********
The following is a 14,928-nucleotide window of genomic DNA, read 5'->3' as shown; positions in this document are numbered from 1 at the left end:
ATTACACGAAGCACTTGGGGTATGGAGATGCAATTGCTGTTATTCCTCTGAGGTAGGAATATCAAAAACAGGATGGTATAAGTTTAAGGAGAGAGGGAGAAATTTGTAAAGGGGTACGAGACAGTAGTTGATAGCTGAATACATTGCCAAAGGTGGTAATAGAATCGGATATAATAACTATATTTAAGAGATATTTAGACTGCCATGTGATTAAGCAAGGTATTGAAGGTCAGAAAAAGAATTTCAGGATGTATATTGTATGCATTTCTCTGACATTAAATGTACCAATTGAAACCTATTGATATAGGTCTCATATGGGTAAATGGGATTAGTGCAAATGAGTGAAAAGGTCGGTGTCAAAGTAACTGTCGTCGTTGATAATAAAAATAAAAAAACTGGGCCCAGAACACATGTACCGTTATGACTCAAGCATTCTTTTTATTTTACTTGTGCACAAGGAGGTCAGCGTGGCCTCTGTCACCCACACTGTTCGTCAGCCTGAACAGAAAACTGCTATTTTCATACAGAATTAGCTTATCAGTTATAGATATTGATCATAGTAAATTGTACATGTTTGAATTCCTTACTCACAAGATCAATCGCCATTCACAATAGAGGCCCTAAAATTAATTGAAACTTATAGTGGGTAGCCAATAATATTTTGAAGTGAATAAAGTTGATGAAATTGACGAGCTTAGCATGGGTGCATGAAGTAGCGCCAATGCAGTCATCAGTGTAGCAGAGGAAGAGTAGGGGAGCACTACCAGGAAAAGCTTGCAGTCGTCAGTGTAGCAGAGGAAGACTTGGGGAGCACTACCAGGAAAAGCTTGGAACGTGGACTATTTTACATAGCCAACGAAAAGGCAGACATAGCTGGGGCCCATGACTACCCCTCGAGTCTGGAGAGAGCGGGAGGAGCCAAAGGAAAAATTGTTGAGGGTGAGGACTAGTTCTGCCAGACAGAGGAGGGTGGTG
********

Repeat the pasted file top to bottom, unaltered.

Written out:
The following is a 14,928-nucleotide window of genomic DNA, read 5'->3' as shown; positions in this document are numbered from 1 at the left end:
ATTACACGAAGCACTTGGGGTATGGAGATGCAATTGCTGTTATTCCTCTGAGGTAGGAATATCAAAAACAGGATGGTATAAGTTTAAGGAGAGAGGGAGAAATTTGTAAAGGGGTACGAGACAGTAGTTGATAGCTGAATACATTGCCAAAGGTGGTAATAGAATCGGATATAATAACTATATTTAAGAGATATTTAGACTGCCATGTGATTAAGCAAGGTATTGAAGGTCAGAAAAAGAATTTCAGGATGTATATTGTATGCATTTCTCTGACATTAAATGTACCAATTGAAACCTATTGATATAGGTCTCATATGGGTAAATGGGATTAGTGCAAATGAGTGAAAAGGTCGGTGTCAAAGTAACTGTCGTCGTTGATAATAAAAATAAAAAAACTGGGCCCAGAACACATGTACCGTTATGACTCAAGCATTCTTTTTATTTTACTTGTGCACAAGGAGGTCAGCGTGGCCTCTGTCACCCACACTGTTCGTCAGCCTGAACAGAAAACTGCTATTTTCATACAGAATTAGCTTATCAGTTATAGATATTGATCATAGTAAATTGTACATGTTTGAATTCCTTACTCACAAGATCAATCGCCATTCACAATAGAGGCCCTAAAATTAATTGAAACTTATAGTGGGTAGCCAATAATATTTTGAAGTGAATAAAGTTGATGAAATTGACGAGCTTAGCATGGGTGCATGAAGTAGCGCCAATGCAGTCATCAGTGTAGCAGAGGAAGAGTAGGGGAGCACTACCAGGAAAAGCTTGCAGTCGTCAGTGTAGCAGAGGAAGACTTGGGGAGCACTACCAGGAAAAGCTTGGAACGTGGACTATTTTACATAGCCAACGAAAAGGCAGACATAGCTGGGGCCCATGACTACCCCTCGAGTCTGGAGAGAGCGGGAGGAGCCAAAGGAAAAATTGTTGAGGGTGAGGACTAGTTCTGCCAGACAGAGGAGGGTGGTG